Now a number of years ago, I made the decision to go against tradition (and according to my wife Niki, all things natural) and buy a fake plastic tree. I dreamt of a time when pine needles were no longer a feature of the festive period and I thought by making a wise investment this utopia would be within reach. Indeed for six or seven years this was the case, the hoover lay silent just like Jesus in the manger.
Sure there was the odd difficulty getting the overweight lump of plastic in and out of the attic. And there was that time when the stairway carpet received a slight incision as I tried to slide the thing downwards without fully assessing the consequences. Boy do I never get to live that one down!
But over the last few years Niki has mounted a very successful political campaign to get the children on board (bloody snowflakes) with her idea that natural trees capture the true essence of Christmas, i.e. celebrating the birth of a baby in a stable in the middle east with a gaudy evergreen bush! So slowly but surely the natural tree (and the associated pine needles) has made a return to our household. Well at least I thought that would spare us the ordeal of getting the fake one (I swear it gets heavier every year) in and out of that attic hatch (I swear it gets smaller every year). But oh no, now we have a situation where we are doubling up on trees, twice the fun for all!!
This year, not happy with rubbing my nose in it about our double Christmas tree situation, Niki decided to raise the stakes even further. This year we were going to chop down our own Christmas tree, when I say chop down I mean watch a man chainsaw it in front of us. So last weekend we headed north to somewhere between Swords and Ashbourne to track through a muddy field and choose our own tree (Niki and the kids chose the one the farthest distance possible from our car) to be slaughtered in front of us. It felt a bit like choosing a lobster from a tank before eating it. I think Niki was trying to make an argument that this was more environmentally friendly, a bit like a hunter eating his own prey but I was too busy listening to the tree screaming as it was ripped from its roots. The kids seemed to enjoy it though!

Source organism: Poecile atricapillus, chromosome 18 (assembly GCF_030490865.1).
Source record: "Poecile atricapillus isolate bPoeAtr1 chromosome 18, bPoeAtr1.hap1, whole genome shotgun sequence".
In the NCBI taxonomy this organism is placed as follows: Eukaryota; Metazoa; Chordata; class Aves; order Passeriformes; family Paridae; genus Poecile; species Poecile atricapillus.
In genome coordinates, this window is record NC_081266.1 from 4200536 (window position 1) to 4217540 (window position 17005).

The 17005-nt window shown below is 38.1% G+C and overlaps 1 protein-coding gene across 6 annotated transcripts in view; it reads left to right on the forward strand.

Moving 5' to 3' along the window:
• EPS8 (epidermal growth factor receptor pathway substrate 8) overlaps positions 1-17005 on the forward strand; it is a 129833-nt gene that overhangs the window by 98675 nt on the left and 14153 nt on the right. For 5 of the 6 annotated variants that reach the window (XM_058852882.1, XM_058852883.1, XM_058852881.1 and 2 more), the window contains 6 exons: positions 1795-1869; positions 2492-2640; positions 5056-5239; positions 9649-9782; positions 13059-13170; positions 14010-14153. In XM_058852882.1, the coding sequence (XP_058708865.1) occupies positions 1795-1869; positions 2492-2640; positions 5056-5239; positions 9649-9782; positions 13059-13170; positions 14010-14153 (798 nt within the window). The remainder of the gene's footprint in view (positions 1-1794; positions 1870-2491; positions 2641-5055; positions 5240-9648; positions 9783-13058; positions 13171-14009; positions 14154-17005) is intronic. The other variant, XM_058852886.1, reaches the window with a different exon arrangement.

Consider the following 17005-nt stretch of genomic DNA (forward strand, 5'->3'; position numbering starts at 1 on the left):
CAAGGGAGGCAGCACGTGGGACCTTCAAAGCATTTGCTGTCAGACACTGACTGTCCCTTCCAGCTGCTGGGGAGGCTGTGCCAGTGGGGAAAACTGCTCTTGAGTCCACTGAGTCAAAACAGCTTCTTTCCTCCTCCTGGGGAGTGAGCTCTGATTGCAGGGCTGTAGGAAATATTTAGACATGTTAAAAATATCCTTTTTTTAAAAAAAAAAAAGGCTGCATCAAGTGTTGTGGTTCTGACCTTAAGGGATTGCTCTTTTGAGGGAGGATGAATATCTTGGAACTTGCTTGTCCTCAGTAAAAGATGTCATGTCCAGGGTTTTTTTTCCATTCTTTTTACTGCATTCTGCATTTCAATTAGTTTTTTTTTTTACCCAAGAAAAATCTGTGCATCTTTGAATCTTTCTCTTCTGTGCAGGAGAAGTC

Previous trips home with a Christmas tree had been of the very short variety so there was a quite a bit of hand-wringing as we strapped the tree to the roof of our car and headed back home. I say “we” but really Niki strapped it while I just stood there going “I’m not sure we’re going to make it on those bumpy and winding roads of north county Dublin, we might as well just donate the tree to the people of St Margaret’s!” This improved Niki’s mood enormously, not! Thankfully after only a slightly stressful journey we made it intact back to Glasnevin.
It was at this point that I took control, ferociously wrestling the tree off the roof-rack and carrying it slung over my shoulder into the house like a mountain buck! It was then that we discovered it wouldn’t fit into our Christmas tree stand, damn those wide trunked north Dublin trees! Out came the saw (probably for the first time in a decade) and we took turns to hack away at the very sap heavy bark. A good half an hour later we managed to just about wedge the tree into the base (although probably not far enough in to reach the water reservoir Niki had prepared for it, this remains a bone of contention). At this point we decided to take a break for lunch.
After we had our fill of luncheon meats and cheeses we returned to the fun part of the day, decorating the tree. As Niki was cutting through the netting to allow our tree to emerge from its man made chrysalis, Oscar (age 7) noticed that the inhabitants of the tree, mainly small flies but also a beetle and a ladybird or two, were now happily settling in to our living room, well mainly the ceiling. Our kids, being very definite city-types and not likely to be in a field unless it has goalposts at each end, are not big fans of creepy crawlies so this immediately sent them into fits of wailing and hair pulling (themselves and each other). It was then that Niki issued the immortal and highly exasperated line “I don’t care about the bugs on the ceiling!” She may have followed up with something along the lines of we are going to enjoy decorating this tree if it’s the last thing I ever do but I was too busy sitting and singing sweet melodies under my fake plastic Christmas tree to care!
Editor’s (Niki’s) note: we are very happy with our Christmas Tree and would recommend Wade’s Christmas Tree Farm!
One thought on “I Don’t Care About The Bugs On The Ceiling!”
I’ve had a fake Christmas tree for some years now. It’s great – even sheds needles on the carpet, just like the real thing. 🎄
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